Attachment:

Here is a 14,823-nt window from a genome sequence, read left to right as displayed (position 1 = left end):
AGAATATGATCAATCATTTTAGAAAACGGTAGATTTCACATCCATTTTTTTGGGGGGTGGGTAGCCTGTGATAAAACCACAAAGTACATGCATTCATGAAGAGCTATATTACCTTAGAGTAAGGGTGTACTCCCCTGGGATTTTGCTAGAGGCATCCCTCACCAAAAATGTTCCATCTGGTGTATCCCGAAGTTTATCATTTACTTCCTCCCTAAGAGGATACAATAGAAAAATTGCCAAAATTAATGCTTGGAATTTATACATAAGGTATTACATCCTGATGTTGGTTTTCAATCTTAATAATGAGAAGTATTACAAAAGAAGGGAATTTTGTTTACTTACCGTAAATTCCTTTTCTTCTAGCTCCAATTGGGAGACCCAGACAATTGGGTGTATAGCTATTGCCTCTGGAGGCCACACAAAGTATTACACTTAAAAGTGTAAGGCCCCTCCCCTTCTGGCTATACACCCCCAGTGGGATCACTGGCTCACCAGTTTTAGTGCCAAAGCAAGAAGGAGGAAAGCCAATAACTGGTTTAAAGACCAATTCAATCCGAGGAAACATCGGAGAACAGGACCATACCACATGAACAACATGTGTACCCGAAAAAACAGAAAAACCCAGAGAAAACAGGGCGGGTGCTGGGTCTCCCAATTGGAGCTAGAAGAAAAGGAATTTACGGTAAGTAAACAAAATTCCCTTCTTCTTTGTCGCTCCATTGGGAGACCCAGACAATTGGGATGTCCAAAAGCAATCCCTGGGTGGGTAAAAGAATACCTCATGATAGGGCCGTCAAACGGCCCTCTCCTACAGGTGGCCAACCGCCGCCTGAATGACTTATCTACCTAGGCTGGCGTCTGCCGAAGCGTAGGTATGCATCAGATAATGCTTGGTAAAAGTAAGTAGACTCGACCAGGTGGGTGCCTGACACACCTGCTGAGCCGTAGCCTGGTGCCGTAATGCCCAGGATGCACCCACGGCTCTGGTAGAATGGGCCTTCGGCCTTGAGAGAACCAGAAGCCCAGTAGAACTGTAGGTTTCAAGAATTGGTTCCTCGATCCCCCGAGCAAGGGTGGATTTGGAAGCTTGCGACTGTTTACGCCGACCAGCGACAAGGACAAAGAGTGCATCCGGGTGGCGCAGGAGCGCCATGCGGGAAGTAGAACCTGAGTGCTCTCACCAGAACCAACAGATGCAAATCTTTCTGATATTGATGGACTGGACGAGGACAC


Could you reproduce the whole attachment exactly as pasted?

Here is a 14,823-nt window from a genome sequence, read left to right as displayed (position 1 = left end):
AGAATATGATCAATCATTTTAGAAAACGGTAGATTTCACATCCATTTTTTTGGGGGGTGGGTAGCCTGTGATAAAACCACAAAGTACATGCATTCATGAAGAGCTATATTACCTTAGAGTAAGGGTGTACTCCCCTGGGATTTTGCTAGAGGCATCCCTCACCAAAAATGTTCCATCTGGTGTATCCCGAAGTTTATCATTTACTTCCTCCCTAAGAGGATACAATAGAAAAATTGCCAAAATTAATGCTTGGAATTTATACATAAGGTATTACATCCTGATGTTGGTTTTCAATCTTAATAATGAGAAGTATTACAAAAGAAGGGAATTTTGTTTACTTACCGTAAATTCCTTTTCTTCTAGCTCCAATTGGGAGACCCAGACAATTGGGTGTATAGCTATTGCCTCTGGAGGCCACACAAAGTATTACACTTAAAAGTGTAAGGCCCCTCCCCTTCTGGCTATACACCCCCAGTGGGATCACTGGCTCACCAGTTTTAGTGCCAAAGCAAGAAGGAGGAAAGCCAATAACTGGTTTAAAGACCAATTCAATCCGAGGAAACATCGGAGAACAGGACCATACCACATGAACAACATGTGTACCCGAAAAAACAGAAAAACCCAGAGAAAACAGGGCGGGTGCTGGGTCTCCCAATTGGAGCTAGAAGAAAAGGAATTTACGGTAAGTAAACAAAATTCCCTTCTTCTTTGTCGCTCCATTGGGAGACCCAGACAATTGGGATGTCCAAAAGCAATCCCTGGGTGGGTAAAAGAATACCTCATGATAGGGCCGTCAAACGGCCCTCTCCTACAGGTGGCCAACCGCCGCCTGAATGACTTATCTACCTAGGCTGGCGTCTGCCGAAGCGTAGGTATGCATCAGATAATGCTTGGTAAAAGTAAGTAGACTCGACCAGGTGGGTGCCTGACACACCTGCTGAGCCGTAGCCTGGTGCCGTAATGCCCAGGATGCACCCACGGCTCTGGTAGAATGGGCCTTCGGCCTTGAGAGAACCAGAAGCCCAGTAGAACTGTAGGTTTCAAGAATTGGTTCCTCGATCCCCCGAGCAAGGGTGGATTTGGAAGCTTGCGACTGTTTACGCCGACCAGCGACAAGGACAAAGAGTGCATCCGGGTGGCGCAGGAGCGCCATGCGGGAAGTAGAACCTGAGTGCTCTCACCAGAACCAACAGATGCAAATCTTTCTGATATTGATGGACTGGACGAGGACAC